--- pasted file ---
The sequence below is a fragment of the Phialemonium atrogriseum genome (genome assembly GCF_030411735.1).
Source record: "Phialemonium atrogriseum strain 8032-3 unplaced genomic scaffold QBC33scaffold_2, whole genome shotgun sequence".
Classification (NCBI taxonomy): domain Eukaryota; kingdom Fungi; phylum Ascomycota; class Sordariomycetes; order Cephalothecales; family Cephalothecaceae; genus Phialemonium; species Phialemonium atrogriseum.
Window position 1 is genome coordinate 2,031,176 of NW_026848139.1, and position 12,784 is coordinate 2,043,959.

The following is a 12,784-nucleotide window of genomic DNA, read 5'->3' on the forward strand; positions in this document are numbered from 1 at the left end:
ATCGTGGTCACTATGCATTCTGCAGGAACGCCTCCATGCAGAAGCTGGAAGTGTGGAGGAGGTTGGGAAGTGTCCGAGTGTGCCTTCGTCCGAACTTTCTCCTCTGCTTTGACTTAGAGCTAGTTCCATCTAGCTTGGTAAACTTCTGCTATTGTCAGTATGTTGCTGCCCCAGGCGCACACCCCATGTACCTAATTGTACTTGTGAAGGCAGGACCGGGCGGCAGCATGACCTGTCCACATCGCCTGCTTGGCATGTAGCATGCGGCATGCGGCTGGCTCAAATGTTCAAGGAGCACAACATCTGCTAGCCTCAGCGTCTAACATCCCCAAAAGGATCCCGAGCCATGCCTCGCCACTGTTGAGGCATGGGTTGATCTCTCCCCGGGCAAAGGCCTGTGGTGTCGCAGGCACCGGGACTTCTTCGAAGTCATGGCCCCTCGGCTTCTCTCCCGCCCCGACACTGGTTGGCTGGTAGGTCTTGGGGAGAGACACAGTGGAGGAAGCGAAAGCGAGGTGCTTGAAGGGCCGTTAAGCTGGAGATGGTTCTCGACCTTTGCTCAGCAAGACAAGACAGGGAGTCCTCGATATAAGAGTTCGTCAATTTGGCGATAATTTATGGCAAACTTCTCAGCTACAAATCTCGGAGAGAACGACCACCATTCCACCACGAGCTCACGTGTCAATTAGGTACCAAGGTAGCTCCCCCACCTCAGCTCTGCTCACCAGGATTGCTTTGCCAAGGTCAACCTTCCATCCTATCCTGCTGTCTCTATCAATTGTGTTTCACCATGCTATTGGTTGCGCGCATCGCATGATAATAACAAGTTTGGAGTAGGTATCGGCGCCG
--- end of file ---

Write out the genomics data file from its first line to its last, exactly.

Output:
The sequence below is a fragment of the Phialemonium atrogriseum genome (genome assembly GCF_030411735.1).
Source record: "Phialemonium atrogriseum strain 8032-3 unplaced genomic scaffold QBC33scaffold_2, whole genome shotgun sequence".
Classification (NCBI taxonomy): domain Eukaryota; kingdom Fungi; phylum Ascomycota; class Sordariomycetes; order Cephalothecales; family Cephalothecaceae; genus Phialemonium; species Phialemonium atrogriseum.
Window position 1 is genome coordinate 2,031,176 of NW_026848139.1, and position 12,784 is coordinate 2,043,959.

The following is a 12,784-nucleotide window of genomic DNA, read 5'->3' on the forward strand; positions in this document are numbered from 1 at the left end:
ATCGTGGTCACTATGCATTCTGCAGGAACGCCTCCATGCAGAAGCTGGAAGTGTGGAGGAGGTTGGGAAGTGTCCGAGTGTGCCTTCGTCCGAACTTTCTCCTCTGCTTTGACTTAGAGCTAGTTCCATCTAGCTTGGTAAACTTCTGCTATTGTCAGTATGTTGCTGCCCCAGGCGCACACCCCATGTACCTAATTGTACTTGTGAAGGCAGGACCGGGCGGCAGCATGACCTGTCCACATCGCCTGCTTGGCATGTAGCATGCGGCATGCGGCTGGCTCAAATGTTCAAGGAGCACAACATCTGCTAGCCTCAGCGTCTAACATCCCCAAAAGGATCCCGAGCCATGCCTCGCCACTGTTGAGGCATGGGTTGATCTCTCCCCGGGCAAAGGCCTGTGGTGTCGCAGGCACCGGGACTTCTTCGAAGTCATGGCCCCTCGGCTTCTCTCCCGCCCCGACACTGGTTGGCTGGTAGGTCTTGGGGAGAGACACAGTGGAGGAAGCGAAAGCGAGGTGCTTGAAGGGCCGTTAAGCTGGAGATGGTTCTCGACCTTTGCTCAGCAAGACAAGACAGGGAGTCCTCGATATAAGAGTTCGTCAATTTGGCGATAATTTATGGCAAACTTCTCAGCTACAAATCTCGGAGAGAACGACCACCATTCCACCACGAGCTCACGTGTCAATTAGGTACCAAGGTAGCTCCCCCACCTCAGCTCTGCTCACCAGGATTGCTTTGCCAAGGTCAACCTTCCATCCTATCCTGCTGTCTCTATCAATTGTGTTTCACCATGCTATTGGTTGCGCGCATCGCATGATAATAACAAGTTTGGAGTAGGTATCGGCGCCG